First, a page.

In 1870-72, John Marius Wilson's Imperial Gazetteer of England and Wales described Lye like this:
LYE, a village, a township, and a chapelry, in Old Swinford parish, Worcester. The village stands adjacent to the Stourbridge and Cradley railway, near the boundary with Stafford, 1½ mile E by N of Stourbridge;-is irregularly built; and has a station on the railway, and a post office ‡ under Stourbridge.-The township includes the village, and a considerable surrounding tract. ...
Pop. in 1851,4,446; in 1861,5,255. Houses, 1, 057. The increase of pop. arose from the extension of chain, crucible, and Stourbridge fire-brick manufactures. These manufactures, and those of anvils, vices, and nails are largely carried on. Carless-Green village, immediately E of Lye village, is noted for insurance clubs called Stewpony societies, and for an institution designed to improve the condition of the labouring classes, called the Stewpony Allotment Society. Lye Waste, around Lye village, took its name from being an uncultivated appendage to Lye, but became settled by a numerous body of men, who acquired a right of separate freehold on the passing of an enclosure act, and is now thickly built over. The chapelry was constituted in 1843. Pop. in 1861,6,772. Houses, 1,354. The living is a vicarage in the diocese of Worcester. Value, £300.* Patron, the Bishop of Worcester. The church is a neat edifice; and was repaired and improved in 1858, at a cost of £2,000. There are chapels for Independents, Wesleyans, Primitive Methodists, and Unitarians, four national and infant schools, and a working men's institute.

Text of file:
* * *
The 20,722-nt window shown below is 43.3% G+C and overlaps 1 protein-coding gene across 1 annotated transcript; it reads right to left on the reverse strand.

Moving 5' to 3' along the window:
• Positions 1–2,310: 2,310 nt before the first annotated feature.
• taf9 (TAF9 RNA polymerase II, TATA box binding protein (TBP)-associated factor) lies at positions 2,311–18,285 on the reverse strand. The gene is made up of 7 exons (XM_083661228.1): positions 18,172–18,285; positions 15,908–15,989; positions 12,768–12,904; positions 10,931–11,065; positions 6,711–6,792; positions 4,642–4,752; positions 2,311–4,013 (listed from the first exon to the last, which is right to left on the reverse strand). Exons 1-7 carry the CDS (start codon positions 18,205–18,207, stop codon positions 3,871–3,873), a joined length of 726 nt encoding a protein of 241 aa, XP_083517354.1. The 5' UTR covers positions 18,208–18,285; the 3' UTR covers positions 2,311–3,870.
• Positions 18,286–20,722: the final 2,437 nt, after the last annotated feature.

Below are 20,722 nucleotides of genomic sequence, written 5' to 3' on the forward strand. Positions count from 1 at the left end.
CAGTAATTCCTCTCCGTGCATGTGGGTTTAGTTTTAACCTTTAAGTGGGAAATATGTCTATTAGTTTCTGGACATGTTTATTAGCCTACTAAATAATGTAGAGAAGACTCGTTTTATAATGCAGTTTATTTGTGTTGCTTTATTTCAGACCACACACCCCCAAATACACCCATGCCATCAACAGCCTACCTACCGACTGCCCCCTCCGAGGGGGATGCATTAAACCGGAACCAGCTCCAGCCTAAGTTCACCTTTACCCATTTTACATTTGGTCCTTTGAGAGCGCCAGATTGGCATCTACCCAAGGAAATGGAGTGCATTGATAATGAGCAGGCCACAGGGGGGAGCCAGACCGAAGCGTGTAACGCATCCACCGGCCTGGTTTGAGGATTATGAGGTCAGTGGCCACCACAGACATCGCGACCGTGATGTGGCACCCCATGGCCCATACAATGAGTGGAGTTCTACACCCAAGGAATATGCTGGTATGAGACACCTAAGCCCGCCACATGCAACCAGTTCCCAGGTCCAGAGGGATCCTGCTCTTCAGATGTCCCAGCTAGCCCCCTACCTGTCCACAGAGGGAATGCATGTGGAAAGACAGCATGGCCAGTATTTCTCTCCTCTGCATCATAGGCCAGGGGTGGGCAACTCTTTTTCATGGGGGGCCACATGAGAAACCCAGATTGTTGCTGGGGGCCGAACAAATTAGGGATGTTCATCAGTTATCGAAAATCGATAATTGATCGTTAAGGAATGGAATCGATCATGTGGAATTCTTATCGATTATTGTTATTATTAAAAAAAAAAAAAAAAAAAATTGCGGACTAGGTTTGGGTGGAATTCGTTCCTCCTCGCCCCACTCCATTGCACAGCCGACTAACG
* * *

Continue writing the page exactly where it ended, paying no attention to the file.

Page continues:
GB Historical GIS / University of Portsmouth, History of Lye, in Dudley and Worcestershire | Map and description, A Vision of Britain through Time.
Date accessed: 24th March 2017
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